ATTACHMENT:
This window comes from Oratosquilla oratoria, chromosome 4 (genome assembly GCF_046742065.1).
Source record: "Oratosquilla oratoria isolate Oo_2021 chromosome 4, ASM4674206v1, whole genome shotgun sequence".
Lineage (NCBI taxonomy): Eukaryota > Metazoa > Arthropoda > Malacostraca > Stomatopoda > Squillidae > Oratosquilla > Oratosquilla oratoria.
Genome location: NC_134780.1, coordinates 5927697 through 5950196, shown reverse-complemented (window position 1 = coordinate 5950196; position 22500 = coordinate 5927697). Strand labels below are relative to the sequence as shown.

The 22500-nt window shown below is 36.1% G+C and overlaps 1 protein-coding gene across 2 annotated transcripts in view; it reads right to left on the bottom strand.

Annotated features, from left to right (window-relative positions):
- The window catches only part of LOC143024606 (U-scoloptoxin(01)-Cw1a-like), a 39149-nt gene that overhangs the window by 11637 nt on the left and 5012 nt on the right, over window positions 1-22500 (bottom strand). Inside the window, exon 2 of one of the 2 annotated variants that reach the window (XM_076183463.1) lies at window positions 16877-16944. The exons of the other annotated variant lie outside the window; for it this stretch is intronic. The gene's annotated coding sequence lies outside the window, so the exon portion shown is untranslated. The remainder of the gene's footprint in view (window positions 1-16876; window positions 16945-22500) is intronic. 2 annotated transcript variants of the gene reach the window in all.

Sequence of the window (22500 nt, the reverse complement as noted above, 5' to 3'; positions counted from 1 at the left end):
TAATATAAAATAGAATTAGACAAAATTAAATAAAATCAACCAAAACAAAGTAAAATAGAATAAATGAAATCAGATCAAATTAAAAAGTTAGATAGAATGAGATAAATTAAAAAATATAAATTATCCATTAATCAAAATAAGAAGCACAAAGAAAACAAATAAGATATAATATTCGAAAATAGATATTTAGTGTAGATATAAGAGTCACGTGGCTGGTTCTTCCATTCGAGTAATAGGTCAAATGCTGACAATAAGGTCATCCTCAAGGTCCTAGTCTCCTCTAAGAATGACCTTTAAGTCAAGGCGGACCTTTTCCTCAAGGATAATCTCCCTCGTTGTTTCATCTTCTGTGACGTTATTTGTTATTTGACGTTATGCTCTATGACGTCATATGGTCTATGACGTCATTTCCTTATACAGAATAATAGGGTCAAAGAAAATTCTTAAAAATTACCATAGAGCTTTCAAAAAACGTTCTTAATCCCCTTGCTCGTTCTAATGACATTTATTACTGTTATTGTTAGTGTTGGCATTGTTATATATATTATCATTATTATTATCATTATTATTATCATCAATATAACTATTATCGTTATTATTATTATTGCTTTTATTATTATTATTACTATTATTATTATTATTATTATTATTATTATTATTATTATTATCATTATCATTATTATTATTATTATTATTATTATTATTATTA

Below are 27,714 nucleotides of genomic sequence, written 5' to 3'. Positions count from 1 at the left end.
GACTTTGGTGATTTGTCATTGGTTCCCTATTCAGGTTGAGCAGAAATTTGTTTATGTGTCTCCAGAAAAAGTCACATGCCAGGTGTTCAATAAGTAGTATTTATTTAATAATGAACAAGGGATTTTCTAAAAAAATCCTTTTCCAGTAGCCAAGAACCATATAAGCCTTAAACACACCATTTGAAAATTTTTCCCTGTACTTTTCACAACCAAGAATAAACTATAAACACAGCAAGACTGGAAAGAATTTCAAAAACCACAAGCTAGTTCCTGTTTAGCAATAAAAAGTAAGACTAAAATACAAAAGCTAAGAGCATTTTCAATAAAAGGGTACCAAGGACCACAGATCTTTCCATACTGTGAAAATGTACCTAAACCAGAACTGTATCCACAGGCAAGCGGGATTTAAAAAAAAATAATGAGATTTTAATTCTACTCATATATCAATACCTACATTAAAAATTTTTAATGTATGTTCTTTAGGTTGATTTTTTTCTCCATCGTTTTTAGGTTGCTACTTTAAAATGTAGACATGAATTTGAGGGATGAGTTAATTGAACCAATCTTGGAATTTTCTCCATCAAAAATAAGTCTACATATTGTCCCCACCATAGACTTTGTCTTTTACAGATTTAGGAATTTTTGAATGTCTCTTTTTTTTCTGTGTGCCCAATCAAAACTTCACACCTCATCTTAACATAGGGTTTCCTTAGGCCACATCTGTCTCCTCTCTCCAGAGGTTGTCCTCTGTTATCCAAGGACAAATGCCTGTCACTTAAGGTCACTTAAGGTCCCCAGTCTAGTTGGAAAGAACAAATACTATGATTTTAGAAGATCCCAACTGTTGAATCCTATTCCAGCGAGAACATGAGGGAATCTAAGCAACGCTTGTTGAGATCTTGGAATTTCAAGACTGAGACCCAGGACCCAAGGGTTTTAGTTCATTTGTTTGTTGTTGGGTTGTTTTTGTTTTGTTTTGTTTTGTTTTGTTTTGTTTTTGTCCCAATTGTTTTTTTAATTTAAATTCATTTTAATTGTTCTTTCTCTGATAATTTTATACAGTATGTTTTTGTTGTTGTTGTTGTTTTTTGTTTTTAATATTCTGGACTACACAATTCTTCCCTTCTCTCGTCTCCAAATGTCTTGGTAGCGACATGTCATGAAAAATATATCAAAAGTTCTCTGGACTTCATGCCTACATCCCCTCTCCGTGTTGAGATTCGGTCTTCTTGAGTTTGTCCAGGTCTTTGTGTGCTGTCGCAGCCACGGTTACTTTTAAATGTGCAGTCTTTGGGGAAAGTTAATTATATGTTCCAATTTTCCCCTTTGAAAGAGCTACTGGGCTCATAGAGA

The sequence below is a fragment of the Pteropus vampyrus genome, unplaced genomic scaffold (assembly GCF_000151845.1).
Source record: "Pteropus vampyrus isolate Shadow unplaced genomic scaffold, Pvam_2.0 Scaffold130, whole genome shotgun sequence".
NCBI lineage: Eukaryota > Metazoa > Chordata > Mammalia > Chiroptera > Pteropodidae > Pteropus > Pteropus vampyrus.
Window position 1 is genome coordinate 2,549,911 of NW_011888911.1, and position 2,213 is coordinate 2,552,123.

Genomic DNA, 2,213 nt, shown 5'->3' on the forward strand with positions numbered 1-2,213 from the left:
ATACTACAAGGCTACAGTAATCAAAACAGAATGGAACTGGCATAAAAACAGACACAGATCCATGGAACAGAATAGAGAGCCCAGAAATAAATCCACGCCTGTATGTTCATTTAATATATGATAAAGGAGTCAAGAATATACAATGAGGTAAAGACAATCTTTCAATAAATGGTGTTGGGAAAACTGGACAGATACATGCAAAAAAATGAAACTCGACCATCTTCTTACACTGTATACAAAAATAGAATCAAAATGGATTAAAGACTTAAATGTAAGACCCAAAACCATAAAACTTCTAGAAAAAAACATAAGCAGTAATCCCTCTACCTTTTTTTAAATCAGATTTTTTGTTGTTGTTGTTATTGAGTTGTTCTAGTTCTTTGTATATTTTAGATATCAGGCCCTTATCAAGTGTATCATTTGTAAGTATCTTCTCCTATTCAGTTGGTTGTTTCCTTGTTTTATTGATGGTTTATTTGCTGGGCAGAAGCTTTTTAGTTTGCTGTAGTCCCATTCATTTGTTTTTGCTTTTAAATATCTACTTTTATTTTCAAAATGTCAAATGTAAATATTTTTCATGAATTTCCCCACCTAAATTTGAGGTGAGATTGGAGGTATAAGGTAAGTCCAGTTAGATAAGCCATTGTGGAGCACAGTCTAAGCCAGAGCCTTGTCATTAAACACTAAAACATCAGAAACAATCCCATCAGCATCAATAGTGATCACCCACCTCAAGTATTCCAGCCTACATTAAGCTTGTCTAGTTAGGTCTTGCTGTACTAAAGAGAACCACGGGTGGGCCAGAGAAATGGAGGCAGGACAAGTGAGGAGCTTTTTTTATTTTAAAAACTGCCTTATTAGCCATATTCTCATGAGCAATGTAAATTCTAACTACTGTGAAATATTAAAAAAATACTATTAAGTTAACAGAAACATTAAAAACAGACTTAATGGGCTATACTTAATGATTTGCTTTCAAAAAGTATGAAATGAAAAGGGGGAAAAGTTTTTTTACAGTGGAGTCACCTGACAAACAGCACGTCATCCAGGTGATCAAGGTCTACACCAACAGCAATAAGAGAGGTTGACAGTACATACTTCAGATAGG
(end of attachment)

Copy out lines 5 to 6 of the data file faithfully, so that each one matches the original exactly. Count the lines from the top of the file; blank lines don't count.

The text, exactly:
The 22500-nt window shown below is 36.1% G+C and overlaps 1 protein-coding gene across 2 annotated transcripts in view; it reads right to left on the bottom strand.

Annotated features, from left to right (window-relative positions):